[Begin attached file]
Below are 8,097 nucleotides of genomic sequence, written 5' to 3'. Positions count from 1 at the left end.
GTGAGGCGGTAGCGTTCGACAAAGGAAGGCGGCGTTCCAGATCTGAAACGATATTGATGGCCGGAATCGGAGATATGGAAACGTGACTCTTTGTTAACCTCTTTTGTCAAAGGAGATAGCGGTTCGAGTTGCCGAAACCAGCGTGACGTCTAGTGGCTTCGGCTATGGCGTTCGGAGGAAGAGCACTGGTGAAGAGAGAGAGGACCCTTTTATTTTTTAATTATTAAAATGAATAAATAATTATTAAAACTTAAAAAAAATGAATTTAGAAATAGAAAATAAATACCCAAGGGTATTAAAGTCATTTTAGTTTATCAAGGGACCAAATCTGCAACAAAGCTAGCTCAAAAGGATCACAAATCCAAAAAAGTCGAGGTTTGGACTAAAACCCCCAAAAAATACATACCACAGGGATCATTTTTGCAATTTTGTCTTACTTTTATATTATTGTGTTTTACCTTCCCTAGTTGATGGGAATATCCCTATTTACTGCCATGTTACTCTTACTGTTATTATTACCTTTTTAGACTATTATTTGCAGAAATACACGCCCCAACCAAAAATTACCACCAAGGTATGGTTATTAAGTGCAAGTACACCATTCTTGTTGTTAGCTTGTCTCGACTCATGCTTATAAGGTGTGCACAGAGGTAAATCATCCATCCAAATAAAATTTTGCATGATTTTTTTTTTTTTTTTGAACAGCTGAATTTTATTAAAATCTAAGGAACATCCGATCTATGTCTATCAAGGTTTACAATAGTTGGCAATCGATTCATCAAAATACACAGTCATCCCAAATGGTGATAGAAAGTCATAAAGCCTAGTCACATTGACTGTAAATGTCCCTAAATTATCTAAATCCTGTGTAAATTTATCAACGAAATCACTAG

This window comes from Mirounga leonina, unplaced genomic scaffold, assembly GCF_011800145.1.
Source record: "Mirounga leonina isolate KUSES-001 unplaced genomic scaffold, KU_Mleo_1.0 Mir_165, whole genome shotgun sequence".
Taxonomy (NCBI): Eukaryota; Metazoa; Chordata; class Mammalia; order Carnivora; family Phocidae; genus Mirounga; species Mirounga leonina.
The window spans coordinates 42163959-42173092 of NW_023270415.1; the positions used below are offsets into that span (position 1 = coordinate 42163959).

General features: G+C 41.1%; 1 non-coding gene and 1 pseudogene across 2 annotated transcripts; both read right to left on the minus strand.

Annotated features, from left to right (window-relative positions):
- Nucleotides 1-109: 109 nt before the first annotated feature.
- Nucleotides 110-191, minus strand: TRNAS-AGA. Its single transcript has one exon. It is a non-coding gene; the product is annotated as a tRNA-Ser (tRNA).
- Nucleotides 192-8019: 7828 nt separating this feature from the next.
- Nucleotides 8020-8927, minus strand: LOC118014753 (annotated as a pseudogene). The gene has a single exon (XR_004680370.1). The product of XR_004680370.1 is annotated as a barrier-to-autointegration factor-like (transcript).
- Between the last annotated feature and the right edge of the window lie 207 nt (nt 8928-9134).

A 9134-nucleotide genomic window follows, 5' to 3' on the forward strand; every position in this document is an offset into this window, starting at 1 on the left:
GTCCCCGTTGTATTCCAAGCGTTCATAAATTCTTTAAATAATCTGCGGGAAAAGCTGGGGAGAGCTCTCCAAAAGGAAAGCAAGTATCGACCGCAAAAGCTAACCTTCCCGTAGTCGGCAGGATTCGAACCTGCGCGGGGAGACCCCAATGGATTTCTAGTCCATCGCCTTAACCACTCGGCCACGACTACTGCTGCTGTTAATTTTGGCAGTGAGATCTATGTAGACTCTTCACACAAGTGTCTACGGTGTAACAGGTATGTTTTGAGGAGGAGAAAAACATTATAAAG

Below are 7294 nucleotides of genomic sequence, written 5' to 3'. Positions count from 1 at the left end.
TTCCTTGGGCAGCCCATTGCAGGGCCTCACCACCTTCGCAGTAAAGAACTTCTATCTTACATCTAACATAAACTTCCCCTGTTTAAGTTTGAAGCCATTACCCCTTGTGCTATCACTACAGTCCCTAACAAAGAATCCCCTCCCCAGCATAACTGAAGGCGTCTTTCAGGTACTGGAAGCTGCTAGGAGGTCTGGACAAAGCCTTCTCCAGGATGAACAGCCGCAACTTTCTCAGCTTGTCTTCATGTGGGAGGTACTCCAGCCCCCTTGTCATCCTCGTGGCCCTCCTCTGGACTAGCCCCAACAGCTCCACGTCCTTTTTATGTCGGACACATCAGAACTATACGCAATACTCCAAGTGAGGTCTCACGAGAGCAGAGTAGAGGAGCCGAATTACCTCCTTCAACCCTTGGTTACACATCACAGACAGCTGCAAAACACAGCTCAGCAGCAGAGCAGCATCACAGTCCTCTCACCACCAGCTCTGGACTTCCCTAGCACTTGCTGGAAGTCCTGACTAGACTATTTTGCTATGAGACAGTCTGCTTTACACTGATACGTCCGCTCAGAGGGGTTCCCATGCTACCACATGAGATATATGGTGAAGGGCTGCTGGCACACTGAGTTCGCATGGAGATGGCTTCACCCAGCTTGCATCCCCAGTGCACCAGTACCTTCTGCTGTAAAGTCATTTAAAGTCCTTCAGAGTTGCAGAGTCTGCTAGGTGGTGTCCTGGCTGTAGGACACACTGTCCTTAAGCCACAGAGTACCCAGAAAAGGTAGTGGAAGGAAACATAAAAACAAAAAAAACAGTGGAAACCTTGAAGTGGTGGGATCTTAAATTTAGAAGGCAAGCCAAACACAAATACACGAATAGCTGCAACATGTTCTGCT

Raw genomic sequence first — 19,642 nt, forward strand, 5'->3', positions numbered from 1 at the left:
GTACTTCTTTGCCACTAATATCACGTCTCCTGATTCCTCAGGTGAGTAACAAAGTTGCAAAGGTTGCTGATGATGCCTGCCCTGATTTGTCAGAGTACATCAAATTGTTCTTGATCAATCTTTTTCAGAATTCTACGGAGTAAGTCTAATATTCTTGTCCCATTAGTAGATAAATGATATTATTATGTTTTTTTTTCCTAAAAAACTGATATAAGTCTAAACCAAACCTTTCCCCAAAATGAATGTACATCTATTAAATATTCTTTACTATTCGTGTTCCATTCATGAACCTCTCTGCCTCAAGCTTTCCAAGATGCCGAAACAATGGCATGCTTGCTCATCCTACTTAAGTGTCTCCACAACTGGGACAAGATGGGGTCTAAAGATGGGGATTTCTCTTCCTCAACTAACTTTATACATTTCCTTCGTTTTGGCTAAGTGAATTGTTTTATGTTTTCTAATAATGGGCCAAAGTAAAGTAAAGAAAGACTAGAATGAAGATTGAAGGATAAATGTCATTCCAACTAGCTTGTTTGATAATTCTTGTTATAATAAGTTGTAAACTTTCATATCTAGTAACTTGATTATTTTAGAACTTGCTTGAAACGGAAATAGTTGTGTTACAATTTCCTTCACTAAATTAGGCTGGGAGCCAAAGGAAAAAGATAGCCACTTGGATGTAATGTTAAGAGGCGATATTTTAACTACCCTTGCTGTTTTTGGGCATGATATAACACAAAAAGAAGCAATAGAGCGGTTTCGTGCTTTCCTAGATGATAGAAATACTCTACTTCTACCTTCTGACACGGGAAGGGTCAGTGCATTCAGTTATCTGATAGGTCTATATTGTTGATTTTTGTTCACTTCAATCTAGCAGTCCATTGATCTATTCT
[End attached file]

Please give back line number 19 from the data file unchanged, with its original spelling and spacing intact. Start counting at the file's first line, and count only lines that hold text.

GTACTTCTTTGCCACTAATATCACGTCTCCTGATTCCTCAGGTGAGTAACAAAGTTGCAAAGGTTGCTGATGATGCCTGCCCTGATTTGTCAGAGTACATCAAATTGTTCTTGATCAATCTTTTTCAGAATTCTACGGAGTAAGTCTAATATTCTTGTCCCATTAGTAGATAAATGATATTATTATGTTTTTTTTTCCTAAAAAACTGATATAAGTCTAAACCAAACCTTTCCCCAAAATGAATGTACATCTATTAAATATTCTTTACTATTCGTGTTCCATTCATGAACCTCTCTGCCTCAAGCTTTCCAAGATGCCGAAACAATGGCATGCTTGCTCATCCTACTTAAGTGTCTCCACAACTGGGACAAGATGGGGTCTAAAGATGGGGATTTCTCTTCCTCAACTAACTTTATACATTTCCTTCGTTTTGGCTAAGTGAATTGTTTTATGTTTTCTAATAATGGGCCAAAGTAAAGTAAAGAAAGACTAGAATGAAGATTGAAGGATAAATGTCATTCCAACTAGCTTGTTTGATAATTCTTGTTATAATAAGTTGTAAACTTTCATATCTAGTAACTTGATTATTTTAGAACTTGCTTGAAACGGAAATAGTTGTGTTACAATTTCCTTCACTAAATTAGGCTGGGAGCCAAAGGAAAAAGATAGCCACTTGGATGTAATGTTAAGAGGCGATATTTTAACTACCCTTGCTGTTTTTGGGCATGATATAACACAAAAAGAAGCAATAGAGCGGTTTCGTGCTTTCCTAGATGATAGAAATACTCTACTTCTACCTTCTGACACGGGAAGGGTCAGTGCATTCAGTTATCTGATAGGTCTATATTGTTGATTTTTGTTCACTTCAATCTAGCAGTCCATTGATCTATTCT